Western blot analysis

After drug treatment, cytosolic and nuclear lysates were extracted with the NE-PER Nuclear Protein Extraction Kit (Millipore, Bedford, MD, USA) according to the manufacturer’s protocol. The cytosolic fraction was extracted with cytoplasmic lysis buffer (1× cytoplasmic lysis buffer, 0.5 mM DTT, 1:1000 dilution of inhibitor cocktail) while the nuclear fraction was extracted with nuclear extraction buffer (1× nuclear extraction buffer, 1:1000 dilution of inhibitor cocktail). Protein concentrations were determined with the Bio-Rad Dc protein assay kit (Bio-Rad, Hercules, CA, USA). Equal amounts of protein samples were separated by SDS-PAGE and transferred onto a nitrocellulose membrane. The membrane was then probed with primary antibodies (anti-AIF) (Cell Signaling, Beverly, MA, USA) and subsequently incubated with secondary antibodies (HRP-conjugated goat anti-rabbit IgG) (Invitrogen). After washing with 0.1% TBS-T (USB), the membrane was visualized by an enhanced chemiluminescence detection system (Bio-Rad). For the cytosolic fraction, protein expression was compared with β-actin (Sigma-Aldrich). For the nuclear fraction, lamin A/C (Santa Cruz Biotechnology, Santa Cruz, CA, USA) was used for normalization.

Xenografts in nude mice

Male BALB/c nude mice were purchased from the Animal Services Centre of Chinese University of Hong Kong. For the animal study, HK-1 cells were harvested and washed twice with PBS. For each site of injection, 3 × 106 HK-1 cells were suspended in 100 μL serum-free RPMI-1640 culture medium and mixed with Matrigel in a 1:1 ratio (BD Biosciences). The cell-matrigel mixture was inoculated subcutaneously into the left and right flanks of 6–7 week-old nude mice. When the tumors were palpable (8 days after injection), the tumor-bearing animals were randomly divided into two groups (four mice per group). In group 1, mice were treated with 10 mg/kg/day CK orally (CK was mixed in a 0.5% carboxymethyl cellulose [CMC] suspension). In group 2, mice were treated with 0.5% CMC orally as the control. Tumor sizes were measured daily and calculated using the formula (L × W2)/2 mm3 (L = length; W = width). The experiment was performed according to the Animals (Control of Experiments) Ordinance (Hong Kong) and followed the Hong Kong Baptist University’s guidelines on animal experimentation. The tumor inhibition (%) was calculated as follows:

Tumor inhibition (%) = (Tumor volume of control group − Tumor volume of CK-treated group)/(Tumor volume of control group).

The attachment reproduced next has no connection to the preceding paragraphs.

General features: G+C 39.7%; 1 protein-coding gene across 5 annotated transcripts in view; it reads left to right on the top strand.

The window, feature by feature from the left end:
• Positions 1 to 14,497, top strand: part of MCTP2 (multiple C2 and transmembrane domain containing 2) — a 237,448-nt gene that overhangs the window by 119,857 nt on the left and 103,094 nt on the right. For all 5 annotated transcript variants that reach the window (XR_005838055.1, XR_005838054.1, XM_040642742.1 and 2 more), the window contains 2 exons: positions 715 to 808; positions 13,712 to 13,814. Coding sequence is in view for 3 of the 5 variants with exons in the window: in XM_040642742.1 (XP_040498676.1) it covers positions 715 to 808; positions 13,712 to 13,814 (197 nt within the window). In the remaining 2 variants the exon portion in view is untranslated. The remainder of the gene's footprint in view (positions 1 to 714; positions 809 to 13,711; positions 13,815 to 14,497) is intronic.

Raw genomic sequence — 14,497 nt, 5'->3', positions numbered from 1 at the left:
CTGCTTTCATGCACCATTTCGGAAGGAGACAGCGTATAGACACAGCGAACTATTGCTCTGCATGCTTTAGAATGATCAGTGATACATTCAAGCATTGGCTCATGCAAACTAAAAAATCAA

Detection of mitochondrial membrane potential

HK-1 cells were incubated with 5 μg/mL JC-1 dye (Invitrogen) for 30 min. After that, cells were trypsinized and resuspended in PBS for flow cytometry analysis. JC-1 monomers and J-aggregates were detected by a flow cytometer on the FL1 and FL2 channels, respectively. The mitochondrial membrane potential is presented by the 580/530 nm ratio.

Immunofluorescence assay

HK-1 cells were seeded on a glass coverslip at a density of 2 × 105 cells/well in a 6-well plate and incubated overnight. Cells were starved with 1% FBS medium for 24 h and then treated with or without CK for another 8 and 24 h. The medium was then removed and the glass cover slips were washed with PBS. After that, cells were fixed with 4% paraformaldehyde (Sigma Aldrich) for 10 min followed by washing with PBS three times. Cells were permeabilized with 0.2% of Triton X-100 for 10 min followed by washing with PBS. Cells were probed with anti-AIF antibody in 3% BSA (Sigma Aldrich) overnight at 4°C and then secondary antibody (PE-conjugated goat-anti-rabbit IgG) (Invitrogen) for 2 h at room temperature. After washing with PBS, the coverslip was incubated with DAPI (0.5 g/mL) (Invitrogen) for 5 min. Coverslips were mounted with fluorescence mounting medium on slides and were subjected to examination and image capture by an Olympus FV1000 confocal scanning laser microscope (Essex, UK).

Transfection of small interference RNA (siRNA)

HK-1 cells were seeded onto 6-well plates overnight, cells were then transfected with AIFM1 specific siRNA (50 nM) (Ambion, Austin, TX, USA) using Lipofectamine RNAiMAX transfection reagent (Invitrogen) in antibiotic-free RPMI-1640 culture medium. Drug treatment was performed 48 h after transfection.

Statistical analysis